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Everything You Need to Know About No-Cost EMI

Financial innovation has made life so much simpler. Whenever we wish to buy something but do not have the money, EMIs always come to our rescue. By breaking up the payment into smaller instalments, we ease the burden on our bank balance. Obviously, there’s a little extra that we end up paying in the form of interest. While no one likes hefty interest rates, the idea of not spending the entire paycheck at once is a huge relief. All of this changed a while ago when No-Cost EMI got introduced.

Gone are the days of sky-high interest rates and financing charges. No-Cost EMI is free. Or is it?

What is No-Cost EMI?

On the face of it, No-Cost EMI means that you have to pay no interest when you take a loan. Simply put, financing companies define it as a zero cost EMI for the cost of the product. This ensures that your purchase incurs no additional fees. Sounds great, right?

The purpose of these schemes is solely to help companies market their financial services to potential customers. However, after the Reserve Bank of India banned all 0% EMI schemes, financial companies found a workaround.

How exactly does No-Cost EMI work?

These schemes can work in two ways. Let us look at how both variations calculate the total cost and EMI amounts.

  • The interest is equal to the discount — Suppose you want to buy a watch worth INR 10,000. The retailer gives you the option of availing a discount of INR 1,000 on purchasing upfront or using regular EMI payments where you pay 15% interest pa. On the other hand, he gives you the option of availing of a No-Cost EMI where you forgo the discount of INR 1,000 in exchange for paying 0 interest. In this manner, the discount forgone substitutes interest on EMI, because of which you end up paying the entire price of the product.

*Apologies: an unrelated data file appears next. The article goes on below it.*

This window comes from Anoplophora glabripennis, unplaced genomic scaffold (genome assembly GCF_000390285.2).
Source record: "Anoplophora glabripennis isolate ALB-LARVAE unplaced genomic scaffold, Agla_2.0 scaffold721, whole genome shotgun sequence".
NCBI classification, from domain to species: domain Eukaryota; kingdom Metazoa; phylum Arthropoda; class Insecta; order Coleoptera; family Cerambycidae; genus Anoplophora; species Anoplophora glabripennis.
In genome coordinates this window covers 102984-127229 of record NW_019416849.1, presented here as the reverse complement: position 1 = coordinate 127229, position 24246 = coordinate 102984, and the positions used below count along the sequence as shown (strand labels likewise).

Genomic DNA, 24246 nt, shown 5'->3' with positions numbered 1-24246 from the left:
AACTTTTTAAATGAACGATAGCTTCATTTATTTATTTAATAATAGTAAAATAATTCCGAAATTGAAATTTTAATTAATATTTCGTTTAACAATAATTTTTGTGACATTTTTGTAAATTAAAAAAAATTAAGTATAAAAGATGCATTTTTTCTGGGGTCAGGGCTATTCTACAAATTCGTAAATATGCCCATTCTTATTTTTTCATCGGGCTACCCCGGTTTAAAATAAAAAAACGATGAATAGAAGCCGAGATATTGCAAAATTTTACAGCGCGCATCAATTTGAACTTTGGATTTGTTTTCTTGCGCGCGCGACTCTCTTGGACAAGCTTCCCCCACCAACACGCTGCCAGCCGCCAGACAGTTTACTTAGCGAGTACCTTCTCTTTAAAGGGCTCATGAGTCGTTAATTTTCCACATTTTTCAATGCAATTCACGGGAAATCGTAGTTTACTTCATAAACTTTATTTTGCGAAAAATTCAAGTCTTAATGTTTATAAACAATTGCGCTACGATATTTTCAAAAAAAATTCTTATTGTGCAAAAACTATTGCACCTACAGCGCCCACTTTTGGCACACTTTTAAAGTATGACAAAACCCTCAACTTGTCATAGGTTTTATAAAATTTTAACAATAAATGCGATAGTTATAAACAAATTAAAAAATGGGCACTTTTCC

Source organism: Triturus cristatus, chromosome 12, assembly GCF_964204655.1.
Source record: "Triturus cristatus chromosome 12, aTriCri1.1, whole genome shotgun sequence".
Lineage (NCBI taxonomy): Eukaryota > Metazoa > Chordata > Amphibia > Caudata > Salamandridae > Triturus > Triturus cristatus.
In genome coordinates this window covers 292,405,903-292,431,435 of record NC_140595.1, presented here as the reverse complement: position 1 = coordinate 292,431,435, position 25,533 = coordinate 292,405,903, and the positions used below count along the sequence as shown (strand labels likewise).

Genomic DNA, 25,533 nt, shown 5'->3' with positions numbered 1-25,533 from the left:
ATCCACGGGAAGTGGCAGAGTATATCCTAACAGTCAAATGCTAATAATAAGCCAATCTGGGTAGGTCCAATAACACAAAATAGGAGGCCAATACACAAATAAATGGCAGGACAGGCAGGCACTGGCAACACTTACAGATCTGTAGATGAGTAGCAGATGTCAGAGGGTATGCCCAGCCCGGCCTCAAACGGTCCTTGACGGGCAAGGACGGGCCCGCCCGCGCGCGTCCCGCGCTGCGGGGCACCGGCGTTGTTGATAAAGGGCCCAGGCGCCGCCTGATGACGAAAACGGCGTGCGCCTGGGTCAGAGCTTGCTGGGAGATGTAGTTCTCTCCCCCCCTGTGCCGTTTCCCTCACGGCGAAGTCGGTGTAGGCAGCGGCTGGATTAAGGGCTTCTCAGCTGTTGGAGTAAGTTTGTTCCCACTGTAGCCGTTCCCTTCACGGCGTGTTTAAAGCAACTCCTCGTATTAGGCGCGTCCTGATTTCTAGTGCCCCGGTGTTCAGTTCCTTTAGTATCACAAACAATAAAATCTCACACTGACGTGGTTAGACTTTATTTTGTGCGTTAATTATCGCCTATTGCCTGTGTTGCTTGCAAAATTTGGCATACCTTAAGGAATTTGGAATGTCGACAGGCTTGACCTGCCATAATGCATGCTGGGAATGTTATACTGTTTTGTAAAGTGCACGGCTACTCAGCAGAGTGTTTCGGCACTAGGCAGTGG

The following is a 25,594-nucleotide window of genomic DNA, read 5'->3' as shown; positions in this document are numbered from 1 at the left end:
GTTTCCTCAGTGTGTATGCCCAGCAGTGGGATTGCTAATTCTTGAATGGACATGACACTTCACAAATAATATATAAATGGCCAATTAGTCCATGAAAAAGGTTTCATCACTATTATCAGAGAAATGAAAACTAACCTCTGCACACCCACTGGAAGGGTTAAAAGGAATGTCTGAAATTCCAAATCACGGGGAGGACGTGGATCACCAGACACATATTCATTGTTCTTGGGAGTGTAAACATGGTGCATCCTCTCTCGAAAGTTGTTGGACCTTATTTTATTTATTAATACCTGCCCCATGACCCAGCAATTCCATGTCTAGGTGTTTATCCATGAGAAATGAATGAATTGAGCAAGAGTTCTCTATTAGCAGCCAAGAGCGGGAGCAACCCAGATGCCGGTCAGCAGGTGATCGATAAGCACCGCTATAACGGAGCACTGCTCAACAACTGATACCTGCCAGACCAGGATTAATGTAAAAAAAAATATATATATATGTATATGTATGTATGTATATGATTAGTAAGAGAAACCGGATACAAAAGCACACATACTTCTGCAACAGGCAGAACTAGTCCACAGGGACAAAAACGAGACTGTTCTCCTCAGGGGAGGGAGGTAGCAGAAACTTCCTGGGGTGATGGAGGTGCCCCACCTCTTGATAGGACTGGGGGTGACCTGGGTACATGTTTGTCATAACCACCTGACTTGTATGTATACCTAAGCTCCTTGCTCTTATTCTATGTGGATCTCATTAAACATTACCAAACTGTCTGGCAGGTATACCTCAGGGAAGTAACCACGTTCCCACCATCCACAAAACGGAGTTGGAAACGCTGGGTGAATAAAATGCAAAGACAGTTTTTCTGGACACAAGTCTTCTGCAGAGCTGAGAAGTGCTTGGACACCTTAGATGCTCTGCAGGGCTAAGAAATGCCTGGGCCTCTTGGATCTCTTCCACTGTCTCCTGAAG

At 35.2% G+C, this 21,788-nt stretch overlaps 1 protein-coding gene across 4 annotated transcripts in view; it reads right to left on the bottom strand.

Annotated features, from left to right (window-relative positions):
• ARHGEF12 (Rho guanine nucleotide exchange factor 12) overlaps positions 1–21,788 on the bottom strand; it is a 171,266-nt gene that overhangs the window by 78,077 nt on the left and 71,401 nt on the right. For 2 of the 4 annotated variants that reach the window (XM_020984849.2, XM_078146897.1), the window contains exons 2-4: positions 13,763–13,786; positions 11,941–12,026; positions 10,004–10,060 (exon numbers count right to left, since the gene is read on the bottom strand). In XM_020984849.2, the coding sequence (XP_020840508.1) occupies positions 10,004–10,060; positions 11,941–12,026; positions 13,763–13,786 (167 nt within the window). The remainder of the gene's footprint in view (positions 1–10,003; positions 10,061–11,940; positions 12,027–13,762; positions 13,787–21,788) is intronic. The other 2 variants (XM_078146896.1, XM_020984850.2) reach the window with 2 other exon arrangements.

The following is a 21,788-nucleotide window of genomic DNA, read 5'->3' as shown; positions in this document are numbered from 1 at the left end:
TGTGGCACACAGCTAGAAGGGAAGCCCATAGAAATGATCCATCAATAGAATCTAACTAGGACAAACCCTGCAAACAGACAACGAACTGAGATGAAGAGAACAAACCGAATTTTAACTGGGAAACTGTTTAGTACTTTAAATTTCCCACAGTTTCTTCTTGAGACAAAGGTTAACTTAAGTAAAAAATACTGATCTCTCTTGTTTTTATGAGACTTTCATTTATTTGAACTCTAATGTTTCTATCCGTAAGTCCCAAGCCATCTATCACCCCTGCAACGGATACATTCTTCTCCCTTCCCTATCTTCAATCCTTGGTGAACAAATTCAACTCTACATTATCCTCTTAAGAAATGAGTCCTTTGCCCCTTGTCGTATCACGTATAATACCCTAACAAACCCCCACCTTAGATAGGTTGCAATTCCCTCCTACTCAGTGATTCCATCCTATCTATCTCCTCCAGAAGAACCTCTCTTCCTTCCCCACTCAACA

• Product cost is inclusive of interest — In this situation, the product gets listed with a markup in price inclusive of interest. Imagine that you only want to spend INR 10,000 on a product. You pay the whole amount upfront or opt for a No-Cost EMI scheme for INR 11,000. This markup in price includes the interest amount.

It is now clear that either way you look at it, the financer always charges interest in some form or the other. The term “no-cost” is thus nothing but a marketing gimmick to encourage the buyers to purchase more products on EMI. The more sales that take place through financing, the higher the finance provider’s revenue.

Advantages of No-Cost EMI

Equal Monthly Installments (EMI) is a financial innovation that aims to make financing readily available and easy to use for all kinds of customers. Similarly, No-Cost EMI also solves the same purpose while at the same time finding a way to work around RBI’s stance against zero cost EMIs.

  • Improvement in affordability of purchase — Owing to the ever-increasing level of inflation and low incomes, consumers often find themselves straining their budgets. These ensure that even people from the middle class can purchase expensive items without blowing their budget.
  • Availability across multiple platforms — These options are readily available on online and offline retailers. It makes availing of the service easier for everyone.

Disadvantages of No-Cost EMI

Like all other EMI schemes, No-Cost EMI suffers from the same limitations.

  • Credit card requirement — Most No-Cost EMI schemes are only available to credit cardholders. Therefore, consumers who do not have credit cards cannot benefit from them.
  • Non-repayment impacts credit score — If a consumer fails to repay their EMI dues on time, their credit score may get impacted. That means further complications when asking for loans.

Is No-Cost EMI really free?

The only difference between traditional EMI and No-Cost EMI is that with these EMIs, the interest charged is often hidden, because of which a consumer assumes that it is free. In reality, both forms of EMI extract interest in some form or the other from the consumers. In the end, traditional EMIs at discounted prices and No-Cost EMIs at list prices boil down to the same thing — the consumer is the only one who bears the cost.

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